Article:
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is raised against them. The contact of the community with them is usually through the hands of the court. Two facts can be put over against each other in our modern community life. One is the apparent increase of crime, particularly the extent of juvenile delinquency. The other is the changing attitude of the community toward the offender. The spirit of Christianity has brought brotherhood into the relation of the community to those who sin against it. Not punishment, but reformation, is now our goal.

The extent of juvenile delinquency is an indictment of our community life. Think what it means that in one American city fifteen thousand young people under the age of twenty were arrested and brought into court in one year! It means that the vast structure of the church, working for religious education; of the school, working for moral, intellectual, and economic development, have by so much failed to realize their constructive pur ose.

The first work which one group of men found to do was to serve as big brothers to the boys who came before the juvenile court. This naturally led them to consider the causes of delinquency in their community. The definite causes that send boys and girls wrong must be studied everywhere. This is a service which the trained men and women of the colleges can render to their home towns. Have they courage enough to dig these causes up by the roots ?

The roots sometimes run a long way underground and come up in unexpected places. The records of ten thousand juvenile delinquents were traced back to the homes to discover the causes that contributed to their condition. There were three great groups. There was first, the depleted family life in the region of bad housing. There was second, the perversion of the recreation instinct and need. The third great group was improper conditions of work, long hours, and over-fatigue. Who are the real criminals disclosed by such a study of causes? How can we bring the power of public opinion to bear upon them?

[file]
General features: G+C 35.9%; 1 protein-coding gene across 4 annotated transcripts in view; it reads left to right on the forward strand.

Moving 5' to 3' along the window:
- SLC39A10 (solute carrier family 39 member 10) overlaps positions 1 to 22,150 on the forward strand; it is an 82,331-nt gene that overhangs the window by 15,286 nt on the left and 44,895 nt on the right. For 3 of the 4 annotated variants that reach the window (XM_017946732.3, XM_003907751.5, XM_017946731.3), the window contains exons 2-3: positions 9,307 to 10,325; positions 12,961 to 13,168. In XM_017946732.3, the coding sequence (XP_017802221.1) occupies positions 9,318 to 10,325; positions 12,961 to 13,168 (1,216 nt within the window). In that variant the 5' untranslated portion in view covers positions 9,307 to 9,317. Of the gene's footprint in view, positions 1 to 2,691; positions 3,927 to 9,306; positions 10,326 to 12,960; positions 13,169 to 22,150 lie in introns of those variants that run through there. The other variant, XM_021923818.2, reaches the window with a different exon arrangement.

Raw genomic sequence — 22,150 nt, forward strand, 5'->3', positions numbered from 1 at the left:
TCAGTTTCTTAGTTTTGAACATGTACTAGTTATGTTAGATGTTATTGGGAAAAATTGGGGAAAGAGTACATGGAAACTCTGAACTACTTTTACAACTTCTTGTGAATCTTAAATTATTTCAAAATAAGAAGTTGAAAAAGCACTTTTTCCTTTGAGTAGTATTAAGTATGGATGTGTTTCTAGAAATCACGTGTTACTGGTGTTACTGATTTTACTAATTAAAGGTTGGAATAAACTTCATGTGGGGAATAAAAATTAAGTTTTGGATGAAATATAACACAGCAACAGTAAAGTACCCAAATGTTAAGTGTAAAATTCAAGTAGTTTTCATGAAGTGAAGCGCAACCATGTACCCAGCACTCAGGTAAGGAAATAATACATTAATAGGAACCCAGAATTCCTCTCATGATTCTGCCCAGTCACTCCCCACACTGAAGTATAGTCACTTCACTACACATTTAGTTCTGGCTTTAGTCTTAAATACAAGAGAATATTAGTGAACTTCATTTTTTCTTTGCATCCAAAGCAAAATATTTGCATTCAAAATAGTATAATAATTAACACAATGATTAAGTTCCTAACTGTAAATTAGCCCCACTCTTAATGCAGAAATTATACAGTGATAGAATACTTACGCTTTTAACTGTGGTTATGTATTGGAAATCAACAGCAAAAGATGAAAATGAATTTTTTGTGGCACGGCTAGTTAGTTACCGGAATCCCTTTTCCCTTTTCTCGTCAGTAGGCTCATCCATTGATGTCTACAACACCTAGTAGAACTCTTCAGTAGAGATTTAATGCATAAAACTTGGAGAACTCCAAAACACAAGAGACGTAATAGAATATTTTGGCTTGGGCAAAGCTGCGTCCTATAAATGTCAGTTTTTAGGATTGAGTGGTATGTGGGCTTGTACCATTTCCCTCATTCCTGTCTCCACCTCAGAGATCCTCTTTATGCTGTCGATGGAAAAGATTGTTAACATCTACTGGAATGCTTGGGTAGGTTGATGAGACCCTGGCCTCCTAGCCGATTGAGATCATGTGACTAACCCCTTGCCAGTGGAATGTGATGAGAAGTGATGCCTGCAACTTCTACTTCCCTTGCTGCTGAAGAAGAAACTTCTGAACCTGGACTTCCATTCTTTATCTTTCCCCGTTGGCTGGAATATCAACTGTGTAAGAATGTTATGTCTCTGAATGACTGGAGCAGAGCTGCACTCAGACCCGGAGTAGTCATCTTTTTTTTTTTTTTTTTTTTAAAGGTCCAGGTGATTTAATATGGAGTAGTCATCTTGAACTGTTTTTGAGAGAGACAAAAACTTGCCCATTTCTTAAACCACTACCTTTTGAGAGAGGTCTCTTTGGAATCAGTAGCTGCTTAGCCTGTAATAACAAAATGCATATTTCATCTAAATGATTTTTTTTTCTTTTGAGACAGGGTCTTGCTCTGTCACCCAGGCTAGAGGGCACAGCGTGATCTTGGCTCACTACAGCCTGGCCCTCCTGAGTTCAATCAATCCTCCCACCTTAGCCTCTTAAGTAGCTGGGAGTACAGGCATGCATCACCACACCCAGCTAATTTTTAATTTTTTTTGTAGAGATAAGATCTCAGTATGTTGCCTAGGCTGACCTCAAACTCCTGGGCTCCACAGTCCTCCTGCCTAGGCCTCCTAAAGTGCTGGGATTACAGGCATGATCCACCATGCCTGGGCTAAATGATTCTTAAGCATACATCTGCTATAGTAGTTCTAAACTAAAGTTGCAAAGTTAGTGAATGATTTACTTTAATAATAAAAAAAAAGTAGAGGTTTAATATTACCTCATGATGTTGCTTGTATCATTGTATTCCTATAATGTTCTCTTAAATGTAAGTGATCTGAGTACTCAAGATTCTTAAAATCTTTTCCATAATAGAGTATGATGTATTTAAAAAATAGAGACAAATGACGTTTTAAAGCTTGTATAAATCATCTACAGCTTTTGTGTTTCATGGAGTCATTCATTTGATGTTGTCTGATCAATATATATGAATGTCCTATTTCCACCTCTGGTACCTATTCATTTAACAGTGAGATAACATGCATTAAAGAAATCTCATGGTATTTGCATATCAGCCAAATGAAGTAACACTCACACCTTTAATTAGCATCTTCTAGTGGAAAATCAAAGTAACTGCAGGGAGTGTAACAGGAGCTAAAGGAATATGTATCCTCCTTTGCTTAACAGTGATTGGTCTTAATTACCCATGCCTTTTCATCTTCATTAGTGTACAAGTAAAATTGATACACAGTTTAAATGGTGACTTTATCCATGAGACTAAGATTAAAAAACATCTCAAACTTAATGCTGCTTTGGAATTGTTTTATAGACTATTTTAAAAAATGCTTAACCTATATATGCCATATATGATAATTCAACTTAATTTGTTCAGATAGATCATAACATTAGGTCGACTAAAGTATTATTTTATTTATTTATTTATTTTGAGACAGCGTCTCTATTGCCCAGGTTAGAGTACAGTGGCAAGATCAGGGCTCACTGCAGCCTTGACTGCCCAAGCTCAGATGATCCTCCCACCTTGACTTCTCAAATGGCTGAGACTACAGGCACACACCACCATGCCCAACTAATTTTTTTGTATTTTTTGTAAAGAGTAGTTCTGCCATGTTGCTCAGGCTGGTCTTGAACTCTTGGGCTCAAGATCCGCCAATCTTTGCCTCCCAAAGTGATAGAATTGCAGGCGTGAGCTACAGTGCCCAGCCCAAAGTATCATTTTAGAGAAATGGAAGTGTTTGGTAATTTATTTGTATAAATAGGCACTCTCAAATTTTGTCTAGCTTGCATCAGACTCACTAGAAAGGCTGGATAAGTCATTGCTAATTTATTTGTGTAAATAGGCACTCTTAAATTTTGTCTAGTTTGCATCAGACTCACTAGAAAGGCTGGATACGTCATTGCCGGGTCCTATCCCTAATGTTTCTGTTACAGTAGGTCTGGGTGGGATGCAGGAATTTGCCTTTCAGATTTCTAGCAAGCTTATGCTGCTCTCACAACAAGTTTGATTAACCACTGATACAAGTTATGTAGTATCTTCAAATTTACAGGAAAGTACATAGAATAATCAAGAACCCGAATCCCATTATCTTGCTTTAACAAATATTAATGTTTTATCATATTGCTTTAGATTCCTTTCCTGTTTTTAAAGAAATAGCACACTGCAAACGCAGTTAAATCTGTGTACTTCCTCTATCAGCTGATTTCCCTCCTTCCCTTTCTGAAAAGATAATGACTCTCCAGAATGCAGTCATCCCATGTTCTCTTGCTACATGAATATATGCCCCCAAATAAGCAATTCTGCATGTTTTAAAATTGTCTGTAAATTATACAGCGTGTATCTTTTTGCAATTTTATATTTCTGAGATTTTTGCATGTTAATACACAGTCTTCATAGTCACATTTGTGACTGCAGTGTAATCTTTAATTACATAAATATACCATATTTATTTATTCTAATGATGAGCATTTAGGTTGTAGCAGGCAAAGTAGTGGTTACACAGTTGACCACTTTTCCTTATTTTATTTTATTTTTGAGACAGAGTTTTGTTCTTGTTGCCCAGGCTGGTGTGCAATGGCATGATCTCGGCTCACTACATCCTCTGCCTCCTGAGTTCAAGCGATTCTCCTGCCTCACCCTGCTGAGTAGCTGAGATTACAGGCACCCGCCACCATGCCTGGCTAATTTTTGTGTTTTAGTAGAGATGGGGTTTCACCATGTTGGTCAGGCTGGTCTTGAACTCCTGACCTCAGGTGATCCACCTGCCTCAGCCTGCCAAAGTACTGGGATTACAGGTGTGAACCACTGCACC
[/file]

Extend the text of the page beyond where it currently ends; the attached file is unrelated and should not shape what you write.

Those who know the principles of the new penology, and share the Christian motive for their achievement can overcome

this resistance. Those who carry Christianity to lands where dungeons and tortures are the common lot of prisoners must be equipped to change these conditions.

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Social study confronts us with the need for more than purely personal religion. The Gospel accomplishes miracles of transformation in individual lives, yet who dare write the triumph of environment over personal faith, of community pressure over personal aspirations ? The missionary sees the pride of the school dragged off to child marriage. The settlement worker sees the winsome girl slowly degenerating under the terrible pressure of vice and the exploitation of industry. Of what avail is it to build hospitals and leave unchecked the dust trades, the plague spots of bad housing—all the forces that make for deterioration among the poor? An English alienist declares that one of his tests of insanity is to set the suspected person to the task of filling a barrel with water while there is an open faucet at the bottom. How would our community stand a similar test in its Christian social work?

Three remarkable maps of Chicago reveal the typical areas of weakness in community life. One shows where the families were given aid by the relief societies; another where the mortality is the highest; and still another where live ten thousand juvenile delinquents. The strange truth is that delinquency, disease, destitution are all massed in the same neighborhoods. They are the regions of economic inefficiency—the districts where live the victims of industrial exploitation. In other parts of the city the family has been able to strengthen its life to resist the attacks of these social wrongs. How can the community now do the same for these regions of need? Is not the abolition of the liquor traffic the first step in the removal of one of the most powerful causes of poverty, disease, and delinquency? What will come next? Now turn to a map of the world and mark those regions where poverty is most baffling; where disease works greatest havoc; where